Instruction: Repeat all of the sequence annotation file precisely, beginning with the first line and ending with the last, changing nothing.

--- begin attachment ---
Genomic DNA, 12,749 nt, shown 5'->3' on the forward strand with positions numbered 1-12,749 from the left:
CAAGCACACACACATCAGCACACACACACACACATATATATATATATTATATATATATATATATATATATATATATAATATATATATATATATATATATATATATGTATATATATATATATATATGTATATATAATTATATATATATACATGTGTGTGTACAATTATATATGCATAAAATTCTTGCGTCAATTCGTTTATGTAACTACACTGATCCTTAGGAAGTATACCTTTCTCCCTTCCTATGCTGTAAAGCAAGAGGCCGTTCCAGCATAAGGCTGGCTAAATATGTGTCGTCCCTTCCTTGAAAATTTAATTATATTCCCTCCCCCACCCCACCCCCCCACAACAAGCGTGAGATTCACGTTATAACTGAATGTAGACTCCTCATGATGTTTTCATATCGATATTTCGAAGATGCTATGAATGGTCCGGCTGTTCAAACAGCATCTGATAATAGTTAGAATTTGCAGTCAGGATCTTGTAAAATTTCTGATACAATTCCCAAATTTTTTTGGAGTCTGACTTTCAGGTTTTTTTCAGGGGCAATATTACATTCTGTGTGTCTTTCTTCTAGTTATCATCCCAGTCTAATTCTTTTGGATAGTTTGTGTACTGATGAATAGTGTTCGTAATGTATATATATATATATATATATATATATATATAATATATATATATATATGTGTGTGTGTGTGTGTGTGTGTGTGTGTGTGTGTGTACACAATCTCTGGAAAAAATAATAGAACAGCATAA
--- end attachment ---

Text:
Genomic DNA, 12,749 nt, shown 5'->3' on the forward strand with positions numbered 1-12,749 from the left:
CAAGCACACACACATCAGCACACACACACACACATATATATATATATTATATATATATATATATATATATATATATAATATATATATATATATATATATATATATGTATATATATATATATATATGTATATATAATTATATATATATACATGTGTGTGTACAATTATATATGCATAAAATTCTTGCGTCAATTCGTTTATGTAACTACACTGATCCTTAGGAAGTATACCTTTCTCCCTTCCTATGCTGTAAAGCAAGAGGCCGTTCCAGCATAAGGCTGGCTAAATATGTGTCGTCCCTTCCTTGAAAATTTAATTATATTCCCTCCCCCACCCCACCCCCCCACAACAAGCGTGAGATTCACGTTATAACTGAATGTAGACTCCTCATGATGTTTTCATATCGATATTTCGAAGATGCTATGAATGGTCCGGCTGTTCAAACAGCATCTGATAATAGTTAGAATTTGCAGTCAGGATCTTGTAAAATTTCTGATACAATTCCCAAATTTTTTTGGAGTCTGACTTTCAGGTTTTTTTCAGGGGCAATATTACATTCTGTGTGTCTTTCTTCTAGTTATCATCCCAGTCTAATTCTTTTGGATAGTTTGTGTACTGATGAATAGTGTTCGTAATGTATATATATATATATATATATATATATATATAATATATATATATATATGTGTGTGTGTGTGTGTGTGTGTGTGTGTGTGTGTGTACACAATCTCTGGAAAAAATAATAGAACAGCATAA